WASHINGTON D.C. — A group of associations that represent various public sector employers penned a letter to Congress asking that it move to scale back the Department of Labor’s highly-anticipated final rule on overtime that would make millions of additional employees eligible for overtime under the Fair Labor Standards Act (FLSA). The letter had 20 signatories, including the National Association of Counties, and National Public Employer Labor Relations Association, and the American Council on Education, which represented state and local governments, public schools, public institutions of higher education, and other public sector entities.
Public Sector Concerns on Overtime Rule
The signatories indicated that the proposed overtime rule, which would increase the salary levels required to qualify for the so-called white collar exemptions from $455 per week to $970 per week, goes too far and would have adverse consequences on public sector employers, many of which are still recovering from the last recession. The letter proposes that any increase should be done gradually over many years to ensure a smooth transition and mitigate budgetary impacts. According to the letter, the increased costs brought by the overtime rule would require either an increase in taxes, a reduction in public services and employee benefits, or both. It may also result in staff layoffs or furloughs and the reduction or elimination of programs and services.
Impact on Employees
The associations indicated in their letter that the new minimum salary and annual increases will result in the reclassification of as many as 10 million employees from exempt to non-exempt. These employees will be negatively impacted by reclassification, according to the letter, because employers need to closely track work hours for nonexempt employees in order to ensure compliance with overtime pay and other requirements. Therefore, reclassified workers will end up with less autonomy and fewer opportunities for employer-sponsored training and development opportunities. It will also result in the reduction in employee opportunities for flexible work arrangements and telework.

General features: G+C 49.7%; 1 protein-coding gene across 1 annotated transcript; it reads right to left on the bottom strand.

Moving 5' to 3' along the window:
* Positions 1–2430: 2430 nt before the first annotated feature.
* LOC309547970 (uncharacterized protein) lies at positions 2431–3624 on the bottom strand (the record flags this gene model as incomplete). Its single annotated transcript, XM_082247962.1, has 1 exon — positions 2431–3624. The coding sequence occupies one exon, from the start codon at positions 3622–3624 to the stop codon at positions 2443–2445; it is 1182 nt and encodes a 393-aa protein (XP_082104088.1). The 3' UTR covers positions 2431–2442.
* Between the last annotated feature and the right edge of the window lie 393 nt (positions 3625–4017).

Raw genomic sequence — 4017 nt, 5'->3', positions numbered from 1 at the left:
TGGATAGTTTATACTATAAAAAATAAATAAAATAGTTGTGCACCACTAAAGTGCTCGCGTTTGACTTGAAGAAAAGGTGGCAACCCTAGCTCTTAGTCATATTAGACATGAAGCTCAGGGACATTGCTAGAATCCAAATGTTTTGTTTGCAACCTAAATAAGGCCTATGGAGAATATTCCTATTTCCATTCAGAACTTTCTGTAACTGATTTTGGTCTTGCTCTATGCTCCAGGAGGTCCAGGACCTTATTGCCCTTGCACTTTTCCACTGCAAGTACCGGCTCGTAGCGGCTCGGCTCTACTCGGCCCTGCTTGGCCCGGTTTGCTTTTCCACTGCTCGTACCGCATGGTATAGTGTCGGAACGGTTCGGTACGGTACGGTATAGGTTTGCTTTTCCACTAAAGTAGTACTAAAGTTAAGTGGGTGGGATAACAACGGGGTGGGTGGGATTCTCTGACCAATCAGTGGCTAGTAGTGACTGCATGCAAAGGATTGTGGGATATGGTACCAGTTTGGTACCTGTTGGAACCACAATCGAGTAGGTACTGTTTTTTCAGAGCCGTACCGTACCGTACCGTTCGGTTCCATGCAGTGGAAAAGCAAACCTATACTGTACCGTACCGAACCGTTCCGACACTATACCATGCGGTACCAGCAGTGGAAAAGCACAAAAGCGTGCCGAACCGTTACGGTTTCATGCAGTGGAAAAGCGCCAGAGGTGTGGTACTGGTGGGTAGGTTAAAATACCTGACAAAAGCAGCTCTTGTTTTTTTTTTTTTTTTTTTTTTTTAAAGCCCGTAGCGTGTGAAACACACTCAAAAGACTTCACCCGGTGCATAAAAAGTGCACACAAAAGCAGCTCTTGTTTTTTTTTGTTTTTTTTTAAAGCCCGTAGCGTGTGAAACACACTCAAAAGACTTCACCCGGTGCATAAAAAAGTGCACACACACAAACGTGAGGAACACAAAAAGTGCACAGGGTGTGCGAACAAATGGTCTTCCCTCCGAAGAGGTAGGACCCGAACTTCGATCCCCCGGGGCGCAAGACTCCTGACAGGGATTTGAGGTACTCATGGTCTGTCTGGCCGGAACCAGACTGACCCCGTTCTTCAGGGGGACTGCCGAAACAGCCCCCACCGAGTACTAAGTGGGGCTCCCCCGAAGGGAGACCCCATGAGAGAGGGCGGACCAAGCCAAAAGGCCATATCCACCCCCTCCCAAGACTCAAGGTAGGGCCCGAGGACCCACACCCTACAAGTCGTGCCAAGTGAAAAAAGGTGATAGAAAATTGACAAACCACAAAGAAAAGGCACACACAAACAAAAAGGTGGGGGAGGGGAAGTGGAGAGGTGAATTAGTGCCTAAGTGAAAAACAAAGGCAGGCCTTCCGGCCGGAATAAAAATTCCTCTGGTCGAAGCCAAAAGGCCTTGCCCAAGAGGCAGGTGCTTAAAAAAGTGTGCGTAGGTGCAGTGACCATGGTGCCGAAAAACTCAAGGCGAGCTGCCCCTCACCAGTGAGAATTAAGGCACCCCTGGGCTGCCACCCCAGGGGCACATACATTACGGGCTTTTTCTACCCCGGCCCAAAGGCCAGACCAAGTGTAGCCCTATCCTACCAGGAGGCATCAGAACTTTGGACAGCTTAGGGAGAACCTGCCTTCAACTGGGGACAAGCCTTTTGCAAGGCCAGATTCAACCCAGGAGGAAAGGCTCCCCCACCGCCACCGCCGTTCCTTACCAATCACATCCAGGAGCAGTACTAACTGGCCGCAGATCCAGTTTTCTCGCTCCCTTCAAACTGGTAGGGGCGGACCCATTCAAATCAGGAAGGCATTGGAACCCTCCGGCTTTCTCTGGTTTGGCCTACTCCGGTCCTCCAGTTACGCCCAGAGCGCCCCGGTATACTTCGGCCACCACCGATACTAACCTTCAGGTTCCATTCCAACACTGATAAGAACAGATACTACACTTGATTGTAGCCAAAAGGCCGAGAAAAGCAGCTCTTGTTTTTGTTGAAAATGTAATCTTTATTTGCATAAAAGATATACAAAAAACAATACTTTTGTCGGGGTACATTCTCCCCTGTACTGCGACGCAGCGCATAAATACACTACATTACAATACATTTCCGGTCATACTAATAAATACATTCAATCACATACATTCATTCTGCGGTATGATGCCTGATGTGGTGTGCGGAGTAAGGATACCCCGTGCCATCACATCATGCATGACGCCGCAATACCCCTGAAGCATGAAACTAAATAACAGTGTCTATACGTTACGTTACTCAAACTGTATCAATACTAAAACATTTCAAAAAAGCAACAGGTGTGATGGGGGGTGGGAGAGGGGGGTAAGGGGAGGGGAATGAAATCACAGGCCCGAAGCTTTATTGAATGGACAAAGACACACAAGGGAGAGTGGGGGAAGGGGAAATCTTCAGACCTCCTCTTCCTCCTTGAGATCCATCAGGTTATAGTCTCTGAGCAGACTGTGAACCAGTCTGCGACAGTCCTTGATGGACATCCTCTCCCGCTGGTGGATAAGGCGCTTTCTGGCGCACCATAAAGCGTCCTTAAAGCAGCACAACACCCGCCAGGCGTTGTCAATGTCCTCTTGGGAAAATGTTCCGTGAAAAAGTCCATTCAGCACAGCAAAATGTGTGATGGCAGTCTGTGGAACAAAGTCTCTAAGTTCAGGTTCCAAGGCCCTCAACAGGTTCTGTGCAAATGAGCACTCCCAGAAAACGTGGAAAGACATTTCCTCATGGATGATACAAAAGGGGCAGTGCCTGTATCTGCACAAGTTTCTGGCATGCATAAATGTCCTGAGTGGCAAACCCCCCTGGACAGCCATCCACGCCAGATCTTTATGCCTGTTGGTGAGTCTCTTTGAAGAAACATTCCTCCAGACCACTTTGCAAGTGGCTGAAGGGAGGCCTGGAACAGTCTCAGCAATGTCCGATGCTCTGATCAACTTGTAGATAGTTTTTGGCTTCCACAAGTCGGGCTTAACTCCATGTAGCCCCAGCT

However, DOL stated approximately 85% of white collar salaried workers who fail the test for the white-collar exemption earn at least $455 per week. Because the current salary levels for the exemption is only screening approximately 15% of overtime-eligible white collar salaried employees, it is not an effective test. Increasing the standard salary level to the 40th percentile of weekly earnings for full-time salaried workers would reduce the number of white collar employees who do not meet the duties test but earn at least the proposed salary level to approximately 41%.
Until DOL issues its final regulation, the current rules are still in effect with the current salary thresholds. If you or someone you know is not being paid overtime as required by FLSA regulations, you should call (855) 754-2795 or complete the Free Unpaid Overtime Case Review form on the top right of this page. Our top-rated team of wage lawyers will evaluate your situation to determine your best course of action. We will also determine if it is in your best interest to file a lawsuit against your employer. There are strict time limitations for filing, so it is important that you call our experienced attorneys today.